- The Washington Times - Sunday, April 24, 2011

Whatever the motives by all parties behind the Libya intervention, the worst fears expressed in the U.N. resolution “authorizing” the use of force are coming true.

At this writing, a half-million civilians in Libya’s third-largest port city of Misrata are feeling the blast of Col. Moammar Gadhafi’s only half-crippled firepower. Pitifully, they include tens of thousands of black African illegal migrants trying to get to Europe — hostages in Col. Gadhafi’s blackmail games with the Europeans. The deaths of two Western journalists last week dramatized what could well turn into the kind of humanitarian catastrophe the U.N. warns about but repeatedly fails to prevent. (A harbinger of the coming disaster, ignored by the media, was the loss of 200 souls on a refugee ship in early April.)

Misrata is emblematic as the rebels’ outpost in the west close to the Libyan capital, 500 miles from their Benghazi stronghold in the eastern coastal region of Cyrenaica, proof that Col. Gadhafi rules largely by terror.

But the Obama administration has failed to hand off to NATO the dictator’s ouster, for which Washington itself along with the Europeans and most Arab states has repeatedly called. Halfhearted attempts to arm the rebels — first with “nonlethal” equipment and later with armed drones — are too little and too late to end what Washington admits is a stalemate.

At the U.N. Security Council, opposition from China and Russia (with support from a hypocritical India) blocks expanding sanctions, sanctions that could target tens of billions of dollars that Col. Gadhafi’s family still dispenses. Those funds help bribe African states — long on the Libyan leader’s dole — who call for a negotiated settlement that would preserve the regime. The stalemate also whets Russia and China’s appetites to reinitiate their lucrative weapons sales to Tripoli.

This fiasco is only the most flagrant in a growing list of Obama foreign policy disasters. Even granting that most crises are long in the making, Mr. Obama’s indecisiveness and his adamant refusal to fulfill the U.S. role as leader of the Western alliance aggravate every Mideast problem.

Washington’s obstinate pursuit of accommodation with Syria, perhaps the Arab world’s bloodiest regime, has come a cropper as opponents test whether dictator Basher Assad will escalate the killings, currently numbering in the dozens, against peaceful demonstrators to the tens of thousands during his father’s reign or will cede control to proliferating Muslim radicals.

The Obama administration’s insistence on pressing the issue of Israeli settler outposts in the West Bank, putting the Jewish state’s security at risk, has brought about a near Washington-Jerusalem breakdown, endangering the only stable U.S. alliance in the region and further negating the prospect of an Israeli-Arab compromise.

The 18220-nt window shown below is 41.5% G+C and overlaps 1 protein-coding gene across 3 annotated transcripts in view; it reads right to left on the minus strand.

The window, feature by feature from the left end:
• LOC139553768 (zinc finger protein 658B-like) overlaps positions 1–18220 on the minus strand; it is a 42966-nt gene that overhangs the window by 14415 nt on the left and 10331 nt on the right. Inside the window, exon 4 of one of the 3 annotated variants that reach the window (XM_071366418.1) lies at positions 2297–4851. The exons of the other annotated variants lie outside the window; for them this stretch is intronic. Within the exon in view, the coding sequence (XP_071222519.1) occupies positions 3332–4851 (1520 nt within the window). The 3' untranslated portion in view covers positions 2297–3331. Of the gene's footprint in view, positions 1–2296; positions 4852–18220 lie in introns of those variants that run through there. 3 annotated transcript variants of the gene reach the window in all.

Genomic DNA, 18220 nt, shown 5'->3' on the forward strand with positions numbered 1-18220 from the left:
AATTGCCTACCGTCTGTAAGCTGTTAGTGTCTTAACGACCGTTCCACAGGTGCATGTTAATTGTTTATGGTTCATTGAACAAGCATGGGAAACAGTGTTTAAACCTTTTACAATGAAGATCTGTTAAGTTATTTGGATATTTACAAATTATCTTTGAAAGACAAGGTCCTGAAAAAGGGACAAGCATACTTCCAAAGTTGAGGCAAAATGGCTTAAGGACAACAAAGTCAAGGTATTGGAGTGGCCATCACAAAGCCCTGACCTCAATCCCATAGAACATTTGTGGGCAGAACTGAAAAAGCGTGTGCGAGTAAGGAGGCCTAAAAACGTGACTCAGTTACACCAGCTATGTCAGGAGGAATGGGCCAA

In Egypt, Washington’s indecision in fostering a post-Mubarak transition opened the floodgates to the Muslim Brotherhood (whom only Mr. Obama’s Arab experts characterize as “moderate”), weakening Cairo’s military leadership and jeopardizing Egypt’s opposition to Iranian regional expansion.

The administration’s tepid, belated support for Tehran’s dissidents has not only emboldened Iran’s mullahs to strengthen their terrorist tentacles in the Mediterranean and into Afghanistan, but has encouraged the Germans, Indians and, of course, the Chinese, to continue flouting economic sanctions designed to pressure the regime.

The president’s pretentious “outreach” rhetoric only strengthened the Arab/Muslim “victimization” complex, while his symbolic bows to the Saudi monarchy have soured following what Riyadh sees as American sabotage of its interests in Egypt, Bahrain and Yemen. The result: Saudi noncooperation on boosting OPEC quotas and a resulting rise in world petroleum prices.

Everywhere U.S. prestige is taking a shellacking, not only from longtime opponents, but from European allies who, in the midst of their own crisis involving the euro, suddenly have been set adrift without their traditional recourse to American leadership and firepower.

The approaching electoral season’s probable concentration on domestic concerns is likely to give the Obama administration some respite from foreign policy critics. Grounding his campaign headquarters in Chicago — to mask Mr. Obama’s dependence on a political base among the chattering classes on both coasts — may help obscure international issues. Indeed, American foreign policy since the U.S. emergence as a major player on the world stage on the eve of World War I has too often been characterized by a violent fluctuation between withdrawal and forced engagement.

But in the 21st century, the digital revolution has sounded the death knell for many older foreign policy choices, in an age of instantaneous communication, globalized economics and Space Age weapons of mass destruction. In the end, what may well be building is a new and unforeseen crisis — at the level of Pearl Harbor or 9/11. Turning away may not be an option the American public will have this time.

Sol Sanders, veteran foreign correspondent and analyst, writes weekly on the convergence of politics, business and economics. He can be reached at [email protected]

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